Thursday, 26 May 2022

Celebrate Lit: The Lost Dutchman's Secret

Lost Dutchman IG availableI stepped away from the museum gift shop and started down the dirt street. My friend stepped inside one of the shops – I didn’t see which one, - and I noticed a strange silence. I stopped in my tracks, looking around. The old, refurbished buildings of the 1890’s ghost town stood tall above my head. The wind swept across cacti and the mine shaft pulley that stretched to the sky. I couldn’t see a soul as a tumble weed bounced across the dirt ahead of me. I looked around. For just a moment, I felt entirely transported back in time. I held onto my hat, as the silence wrapped around me, and I know I probably looked just a bit giddy. It felt like a ghost town in every sense of the word. I couldn’t see the cars parked in the parking lot, I couldn’t see anyone in modern dress, I couldn’t hear modern jokes or vernacular. For just a moment, Goldfield, Arizona was a ghost town in 1929 and I, the only visitor.

On the ground research is one of my favorite things when I write Historical Fiction and with The Lost Dutchman’s Secret there could be no exception. That moment in Goldfield became fuel to write about Artie and Theo, when they returned to the town of their birth, by 1929 an abandoned ghost town, on a hunt for answers.

Later the same day, my friend and I began hiking a portion of the Superstition Mountains. We had left the flatland behind us and ascended for some little time. As we left behind evidence of the modern day and hiked, surrounded by rocks and boulders, cacti and scrub bush, our imaginations were fueled. I could see the desert stretch to the base of the majestic mountains, while the jagged peaks reached for the sky. Cacti grew at odd angles, clinging to the smallest cleft of earth in the rock. In my imagination, I could see Dorothy Hodges’ worn out5 The Lost Dutchmans sm shackbelow and could picture her walking along a similar path to myself. To the side, under an out-jutting lump of mountain and not far from a stubborn cactus clinging to life in a crack of rock, seemed to be the perfect spot to tuck away and rest awhile. When Dorothy needed to get away to think and pray, I remembered that spot and that’s where I sent her. I think I could find it again if I returned. There are days that I wish I could go there to think and pray like I had her do.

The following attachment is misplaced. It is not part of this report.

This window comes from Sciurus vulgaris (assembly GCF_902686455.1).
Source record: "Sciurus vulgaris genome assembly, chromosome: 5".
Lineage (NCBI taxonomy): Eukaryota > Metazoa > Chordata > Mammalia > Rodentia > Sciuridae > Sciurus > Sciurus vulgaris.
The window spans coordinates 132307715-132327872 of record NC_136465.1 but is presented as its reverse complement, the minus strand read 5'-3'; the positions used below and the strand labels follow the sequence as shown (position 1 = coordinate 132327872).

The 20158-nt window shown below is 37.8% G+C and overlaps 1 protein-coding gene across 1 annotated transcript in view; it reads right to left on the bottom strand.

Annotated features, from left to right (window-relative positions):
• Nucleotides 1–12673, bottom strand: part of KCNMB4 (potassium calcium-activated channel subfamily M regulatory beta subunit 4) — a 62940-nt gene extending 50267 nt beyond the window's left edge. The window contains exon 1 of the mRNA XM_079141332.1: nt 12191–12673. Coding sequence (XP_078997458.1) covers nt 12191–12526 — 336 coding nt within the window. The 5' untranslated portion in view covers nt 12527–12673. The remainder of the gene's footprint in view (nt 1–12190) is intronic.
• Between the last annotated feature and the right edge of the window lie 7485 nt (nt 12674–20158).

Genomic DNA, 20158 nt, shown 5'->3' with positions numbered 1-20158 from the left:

Moments like these brought the world of The Lost Dutchman’s Secret to life as I tried to write a Rumpelstiltskin inspired murder mystery centered around the Arizona desert in 1929. Every stage of writing is my favorite at the time, I’ll admit, but the research portion for this book became extra special. (My friend, Christianna, contributed to that as well.) I learned to love the Superstition Mountains until they became among my very favorites. I grew fascinated by the history of Goldfield, a town that literally existed only for gold, and when that could no longer be accessed – it perished. There could be so many lessons to learn there. Then, when I sat in front of paper and pen to write, the story blossomed in my head. Dorothy loved those mountains at least as much as I; she grew up with them, knew them, lived in them. Artie’s very birth tied him to Goldfield and became the basis of his family’s entire existence.

Writing The Lost Dutchman’s Secret was an adventure that, despite the challenges I faced, I truly enjoyed and learned from in so much in so many ways.  

Rebekah Jones Author 200x300 200x300

Rebekah Jones is first and foremost a follower of the Living God. She started writing as a little girl, seeking to glorify her King with her books and stories.

Rebekah is an old soul in a young body (she’s not 12 —honest!) While her exact age is classified, her interests are not. Among them are reading a variety of books, singing, playing, and composing music, studying all manner of subjects, nannying an adventurous group of youngsters, and, of course, writing her books, poems, articles, and short stories. She writes a wide range of books from gentle children’s adventures to family sagas to murder mysteries.

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